South Park Bridge
The Code of Federal Regulations is the current legislation guiding the South Park Bridge vessel opening schedule, which currently states that the bridge is prohibited from opening for vessel traffic between 6:30 - 8:00 a.m. and 3:30 - 5:00 p.m., Monday through Friday, except on Federal holidays. The Seattle Department of Transportation operates the South Park Bridge under contract for King County: 206-549-2896.
About the new bridge
The new South Park Bridge on 14th Avenue S/16th Avenue S opened to traffic at 6 a.m. Monday, June 30, 2014. With two piers capped by brick-surfaced control towers and a sweeping bascule design, the new bridge recreates the look of its predecessor and returns a familiar silhouette to the lowrise South Park skyline. The King County Department of Transportation managed the project.
The new bridge spans the Duwamish waterway, a short distance from where the old South Park Bridge once stood. The structure is a bascule, or drawbridge, with two moveable leaves forming the main span so the bridge can be opened for marine traffic below.
The main bridge piers in the river are concrete, supported by sunken concrete caisson foundations. Both approach spans are made of precast concrete I-beam girders that support the bridge deck. The bridge has four driving lanes, two bike lanes and two sidewalks.
The project also included:
- intersection realignment, roadway improvement and safety upgrades in the South Park business area
- a rain garden with natural water treatment
- historic and art elements built into the new structure
- streetlights and bridge lighting
- riverbank cleanup and plantings
- utility relocation, and demolition of the remaining portions of the old bridge
The rain garden
The rain garden area packs a lot of features into a small strip of right-of-way. The pocket park is located on the footprint of the former South Park Bridge and provides much-needed access for the community to reach the river. It naturally filters runoff from the south half of the bridge and surrounding streets, lessening demand on Seattle's stormwater collection system. It also preserves local history by featuring many salvaged parts from the old bridge and offers a view of some of the art elements incorporated into the project under the 1% for Art program. Finally, interpretive signs in the area offer information on the area's history, archeology, bridges, and other topics of interest.
The old bridge
The old South Park Bridge was open from 1931 to 2010 and was an iconic feature of this historic community. The bridge was closed to all traffic on June 30, 2010, due to severe deterioration and earthquake vulnerability. The community and county leaders turned out in huge numbers for the last crossing of the bridge and continued efforts to identify and seek funding for a replacement bridge.
The community of South Park was tireless in its efforts to make sure the bridge and the connections it provides were not forgotten. County Executive Dow Constantine was ultimately successful in building a coalition of agencies to fund construction of a new bridge. U.S. Senator Patty Murray and U.S. Representative Jim McDermott were also instrumental in the effort, supporting the county's application to the U.S. Department of Transportation for a federal stimulus grant.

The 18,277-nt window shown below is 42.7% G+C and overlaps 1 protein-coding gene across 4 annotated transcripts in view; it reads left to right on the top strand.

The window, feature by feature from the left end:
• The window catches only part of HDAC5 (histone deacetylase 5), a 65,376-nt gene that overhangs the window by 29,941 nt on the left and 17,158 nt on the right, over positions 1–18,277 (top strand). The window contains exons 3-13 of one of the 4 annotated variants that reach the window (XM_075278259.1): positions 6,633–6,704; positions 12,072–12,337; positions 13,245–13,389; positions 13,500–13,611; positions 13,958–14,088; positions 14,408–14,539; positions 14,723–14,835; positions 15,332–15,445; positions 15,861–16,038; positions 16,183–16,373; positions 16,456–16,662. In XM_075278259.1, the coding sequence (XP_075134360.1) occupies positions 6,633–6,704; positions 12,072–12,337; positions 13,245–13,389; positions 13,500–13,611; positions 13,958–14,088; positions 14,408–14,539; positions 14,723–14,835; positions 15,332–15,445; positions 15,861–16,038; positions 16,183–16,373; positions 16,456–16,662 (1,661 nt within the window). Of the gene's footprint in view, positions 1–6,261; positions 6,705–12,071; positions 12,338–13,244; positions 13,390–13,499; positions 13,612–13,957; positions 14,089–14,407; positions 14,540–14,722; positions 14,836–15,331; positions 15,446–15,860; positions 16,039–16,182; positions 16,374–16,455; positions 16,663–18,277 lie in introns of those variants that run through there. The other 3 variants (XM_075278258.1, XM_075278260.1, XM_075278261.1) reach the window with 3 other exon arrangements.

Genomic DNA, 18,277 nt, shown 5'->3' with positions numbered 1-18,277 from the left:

Final cost: $175 million
Bridge fun facts
- 27,600 cubic yards of concrete—enough to fill 2,760 fully loaded concrete trucks.
- Just two 75 horsepower motors required to run under normal speeds and normal operation—just a little more power than it takes to run a Prius.
- Main pier on south side of the bridge was sunk 70 feet below the river bed and contains more than 16 million pounds of concrete. The north pier was sunk half as much again (110 feet) and contains more than 21 million pounds of concrete.
- The new decking on the draw span is made up of lightweight concrete that is 22 percent lighter than regular concrete.
- 750,000 feet of electrical wiring—the equivalent to 83 homes or enough to stretch from South Park to Yakima.
- Rain garden made up of a two-foot thick layer of specially mixed bio-retention soil that filters runoff from the bridge as water drains through the soil. A perforated pipe at the bottom of the garden collects the cleaner filtered water and sends it to the river.
- The old bridge carried approximately 20,000 vehicles a day with 14 percent truck traffic.
- 14th Avenue S red brick road was removed, with the historic bricks being reused or preserved in sidewalks, crosswalks and other areas of the new bridge.
Time lapse video of the project
- American Council of Engineering Companies (ACEC) Washington, 2015 Gold Award, Structural Systems (won January 2015)
- American Council of Engineering Companies (ACEC) Engineering Excellence Awards Competition, National Recognition Award (won April 2015)
- American Public Works Association (APWA) 2015 Project of the Year Award, Transportation More than $75 Million (won April 2015)
- American Society of Civil Engineers (ASCE) 2014 Local Outstanding Civil Engineering Achievement Award for Structural Engineering (won June 2015)
- American Society of Civil Engineers (ASCE) Region 8, 2014 Project of the Year, Honorable Mention (won July 2015)
- National Council of Structural Engineers Association (NSCEA) 2015 NCSEA Excellence in Structural Engineering Award (won August 2015)
- 2015 Roads & Bridges Top Ten Bridges – #1 Project (won August 2015)